So, Moss’s intention was to show a protest about the state of the franchise.
Let’s compare that to Diggs’ helmet throwing shenanigans during the Wildcare game against the Saints. I’ll make this quick:
While I never think that sort of behavior is acceptable, I can see scenarios in which I at least agree with the person doing it (or see some larger point to it). Every single possible variable in that game/moment points to Diggs being selfish. You could be upset, like Moss, if the team was collapsing and thus wasting the precious youth of players like Diggs. But, it happened in a playoff game, so that doesn’t count.
They were also winning the game at that point, therefore it wasn’t based on that either (not that it’d make it okay). Then there are the quasi-personal variables. That, perhaps Diggs wasn’t getting “his”, which was hurting his ability to maximize his talent financially.
The Vikings have actually been very generous in that regard, paying Diggs for his potential and not necessarily his output (as they know how integral he is to their future and that he’d beast out somewhere that, you know, doesn’t replace it’s quarterback every year-and-a-half, on top of replacing its offensive coordinator with similar frequency).
No, Diggs was simply upset that despite the fact that the Vikings were on their way to upsetting the “best” team in the NFC in their stadium, he wasn’t getting more balls. That’s nothing but selfish and as Chris Collinsworth said at the time, it hurts the team because it puts additional pressure on Kirk Cousins. So, again, I’m not a fan of that but at the same time, that’s something for the team to work on and isn’t, in my (opposite of) humble opinion, not worth removing Diggs from the team.
Then there’s the whole fact that Adam Thielen has done similar things. He and Cousins had their heated argument on the sidelines last year, and Thielen (in)famously had to go on Cousins’ podcast after the Bears game Week 4 to essentially make the peace with Cousins and atone for his spicy, small-town Minnesotan “attitude”.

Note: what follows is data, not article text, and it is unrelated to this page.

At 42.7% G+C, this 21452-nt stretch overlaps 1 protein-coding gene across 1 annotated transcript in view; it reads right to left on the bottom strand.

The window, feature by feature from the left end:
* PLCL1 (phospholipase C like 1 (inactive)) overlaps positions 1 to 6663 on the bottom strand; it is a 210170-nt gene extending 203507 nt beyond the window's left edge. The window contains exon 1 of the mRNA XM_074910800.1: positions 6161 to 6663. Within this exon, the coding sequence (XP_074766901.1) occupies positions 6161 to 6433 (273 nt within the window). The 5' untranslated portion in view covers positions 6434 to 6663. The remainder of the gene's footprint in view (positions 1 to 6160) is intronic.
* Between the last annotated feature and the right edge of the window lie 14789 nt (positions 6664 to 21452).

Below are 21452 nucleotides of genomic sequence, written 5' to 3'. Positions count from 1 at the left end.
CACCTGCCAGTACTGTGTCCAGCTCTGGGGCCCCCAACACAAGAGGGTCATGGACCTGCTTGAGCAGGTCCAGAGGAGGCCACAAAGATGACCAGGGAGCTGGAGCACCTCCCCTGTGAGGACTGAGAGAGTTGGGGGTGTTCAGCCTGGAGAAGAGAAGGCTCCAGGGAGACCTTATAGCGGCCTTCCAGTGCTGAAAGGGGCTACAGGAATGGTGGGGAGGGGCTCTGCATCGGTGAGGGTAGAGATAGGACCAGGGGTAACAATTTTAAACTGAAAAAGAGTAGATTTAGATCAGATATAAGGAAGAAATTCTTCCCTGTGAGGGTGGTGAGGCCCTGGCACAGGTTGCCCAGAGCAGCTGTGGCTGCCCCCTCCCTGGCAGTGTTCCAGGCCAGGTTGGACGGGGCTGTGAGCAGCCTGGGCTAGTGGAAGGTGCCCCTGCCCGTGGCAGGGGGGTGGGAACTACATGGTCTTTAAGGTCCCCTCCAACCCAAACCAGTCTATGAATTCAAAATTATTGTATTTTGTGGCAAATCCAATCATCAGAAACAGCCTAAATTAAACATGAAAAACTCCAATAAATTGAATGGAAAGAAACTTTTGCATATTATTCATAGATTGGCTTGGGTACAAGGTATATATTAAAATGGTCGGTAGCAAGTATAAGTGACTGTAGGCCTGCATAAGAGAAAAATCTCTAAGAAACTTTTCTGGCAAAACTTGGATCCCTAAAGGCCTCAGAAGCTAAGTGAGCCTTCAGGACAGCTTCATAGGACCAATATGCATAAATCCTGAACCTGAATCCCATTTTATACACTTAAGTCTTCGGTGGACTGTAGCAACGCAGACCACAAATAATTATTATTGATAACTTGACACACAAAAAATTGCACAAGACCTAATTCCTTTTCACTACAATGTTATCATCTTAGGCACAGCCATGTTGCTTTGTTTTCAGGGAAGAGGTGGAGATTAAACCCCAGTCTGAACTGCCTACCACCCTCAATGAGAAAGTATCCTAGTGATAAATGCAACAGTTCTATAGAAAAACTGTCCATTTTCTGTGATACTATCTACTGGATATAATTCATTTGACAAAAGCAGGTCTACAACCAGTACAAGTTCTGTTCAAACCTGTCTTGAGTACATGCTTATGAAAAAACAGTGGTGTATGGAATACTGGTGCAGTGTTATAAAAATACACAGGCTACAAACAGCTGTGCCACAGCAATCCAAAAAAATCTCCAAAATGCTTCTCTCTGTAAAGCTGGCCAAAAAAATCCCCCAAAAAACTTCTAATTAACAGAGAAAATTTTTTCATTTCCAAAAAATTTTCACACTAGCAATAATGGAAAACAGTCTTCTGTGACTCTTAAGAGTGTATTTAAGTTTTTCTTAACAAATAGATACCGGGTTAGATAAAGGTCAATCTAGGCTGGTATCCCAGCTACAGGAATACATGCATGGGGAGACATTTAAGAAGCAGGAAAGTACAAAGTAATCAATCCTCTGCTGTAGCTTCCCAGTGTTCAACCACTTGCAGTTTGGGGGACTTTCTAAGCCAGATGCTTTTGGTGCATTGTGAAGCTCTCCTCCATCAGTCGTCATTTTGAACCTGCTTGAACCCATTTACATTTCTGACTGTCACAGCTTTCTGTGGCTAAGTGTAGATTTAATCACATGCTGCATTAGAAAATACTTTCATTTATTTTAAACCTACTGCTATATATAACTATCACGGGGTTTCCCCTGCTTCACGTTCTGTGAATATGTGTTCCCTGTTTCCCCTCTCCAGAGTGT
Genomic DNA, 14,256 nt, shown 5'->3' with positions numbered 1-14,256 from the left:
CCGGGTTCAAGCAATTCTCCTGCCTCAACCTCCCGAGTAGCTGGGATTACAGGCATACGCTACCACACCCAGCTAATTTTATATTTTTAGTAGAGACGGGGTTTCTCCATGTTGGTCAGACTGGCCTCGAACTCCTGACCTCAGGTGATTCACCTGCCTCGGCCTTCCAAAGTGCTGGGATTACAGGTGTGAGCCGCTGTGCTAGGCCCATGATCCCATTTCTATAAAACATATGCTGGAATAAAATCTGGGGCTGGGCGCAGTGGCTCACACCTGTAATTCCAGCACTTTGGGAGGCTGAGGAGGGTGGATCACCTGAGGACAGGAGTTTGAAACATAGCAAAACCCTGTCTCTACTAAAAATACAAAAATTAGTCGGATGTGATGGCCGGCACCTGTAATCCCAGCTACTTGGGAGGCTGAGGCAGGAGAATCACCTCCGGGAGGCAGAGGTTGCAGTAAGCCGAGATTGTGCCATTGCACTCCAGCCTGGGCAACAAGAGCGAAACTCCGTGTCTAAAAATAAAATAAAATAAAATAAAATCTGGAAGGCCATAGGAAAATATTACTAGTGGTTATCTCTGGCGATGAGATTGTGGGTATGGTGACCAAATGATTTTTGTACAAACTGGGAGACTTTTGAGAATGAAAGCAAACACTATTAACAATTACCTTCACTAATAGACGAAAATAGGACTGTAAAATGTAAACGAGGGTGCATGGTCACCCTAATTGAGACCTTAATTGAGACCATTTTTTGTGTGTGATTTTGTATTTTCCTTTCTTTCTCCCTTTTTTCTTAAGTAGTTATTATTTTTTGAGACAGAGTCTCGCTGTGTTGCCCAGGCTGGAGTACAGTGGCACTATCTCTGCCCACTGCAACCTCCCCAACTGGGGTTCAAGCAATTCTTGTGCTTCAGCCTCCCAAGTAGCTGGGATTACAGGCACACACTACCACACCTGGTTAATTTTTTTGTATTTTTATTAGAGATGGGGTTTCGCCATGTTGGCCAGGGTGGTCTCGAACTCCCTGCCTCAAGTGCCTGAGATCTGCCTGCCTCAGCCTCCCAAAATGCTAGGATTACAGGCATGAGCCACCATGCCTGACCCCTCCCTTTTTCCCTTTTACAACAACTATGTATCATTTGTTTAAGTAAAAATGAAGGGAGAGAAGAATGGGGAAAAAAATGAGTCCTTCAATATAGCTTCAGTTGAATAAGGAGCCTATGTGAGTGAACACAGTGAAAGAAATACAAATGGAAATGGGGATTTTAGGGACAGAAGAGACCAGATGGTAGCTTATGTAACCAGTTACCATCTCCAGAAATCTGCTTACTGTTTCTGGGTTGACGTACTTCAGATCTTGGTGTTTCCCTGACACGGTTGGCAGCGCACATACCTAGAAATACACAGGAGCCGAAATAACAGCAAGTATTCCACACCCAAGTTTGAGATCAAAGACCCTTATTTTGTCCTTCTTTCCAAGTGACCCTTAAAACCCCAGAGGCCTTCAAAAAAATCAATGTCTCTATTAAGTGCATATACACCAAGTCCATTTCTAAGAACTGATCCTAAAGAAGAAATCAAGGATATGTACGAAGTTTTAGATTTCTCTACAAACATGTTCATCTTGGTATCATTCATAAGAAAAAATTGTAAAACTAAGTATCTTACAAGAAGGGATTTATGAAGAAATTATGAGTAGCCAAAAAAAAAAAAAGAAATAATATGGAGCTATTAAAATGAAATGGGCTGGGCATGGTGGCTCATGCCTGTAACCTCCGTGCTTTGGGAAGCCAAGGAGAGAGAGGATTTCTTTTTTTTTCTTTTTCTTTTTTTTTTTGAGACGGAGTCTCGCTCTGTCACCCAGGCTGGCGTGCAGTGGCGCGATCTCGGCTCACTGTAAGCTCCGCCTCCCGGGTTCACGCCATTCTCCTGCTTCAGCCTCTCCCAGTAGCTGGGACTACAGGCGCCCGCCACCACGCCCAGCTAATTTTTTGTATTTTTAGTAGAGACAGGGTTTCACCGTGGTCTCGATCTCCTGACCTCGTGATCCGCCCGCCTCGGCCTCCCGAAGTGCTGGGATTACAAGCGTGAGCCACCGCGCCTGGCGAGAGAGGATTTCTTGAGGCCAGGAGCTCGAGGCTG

So, to summarize, I am not saying that what Diggs has done is something I agree with or even like. But, if you read part I and II of this series, you’ll know that I strongly believe that trading Diggs from this team might be one of the worst potential trades in team history. Considering the fact that this team is the Vikings, the same team that traded for Herschel Walker (by giving the Cowboys their entire ’90’s dynasty), and traded away Randy Moss for Napoleon Harris and what ended up being Troy Williamson… That means something.
Then again, this is apparently all for not as it looks like the team is exactly where I am on this subject. So, while you may see articles that claim to have a “report” that the team is looking to trade Diggs (which, if you read the actual “report” you’ll see that it’s simply a quote from Colin Cowherd about the team wanting to “move on” from Diggs, not some sort of insider view or even view from someone who has access to the Vikings like that).
Speaking of access, Tom Pelissero is someone that has it and has said this:
He also said; “This is Diggs being Diggs” and while it’s good to know that the team sees it that way as well, it’s about time that both people in the media and fans get on the same page as the rest of us.
Or we could just allow Thielen to get double (or triple) covered every play?
Knock on wood, if Thielen gets injured, we’d be going out there with Olabisi Johnson and some draft pick that the team would use to replace Diggs as the second receiver (or, god forbid, Laquon Treadwell). Considering the success, or lack thereof that the team has had drafting receivers (especially in the early rounds), that seems like a complete disaster in the making.
Hopefully, Pelissero’s Tweet will be the end of this nonsense. But, considering this off-season has been nothing short of a dumpster fire thus far, I am not super confident.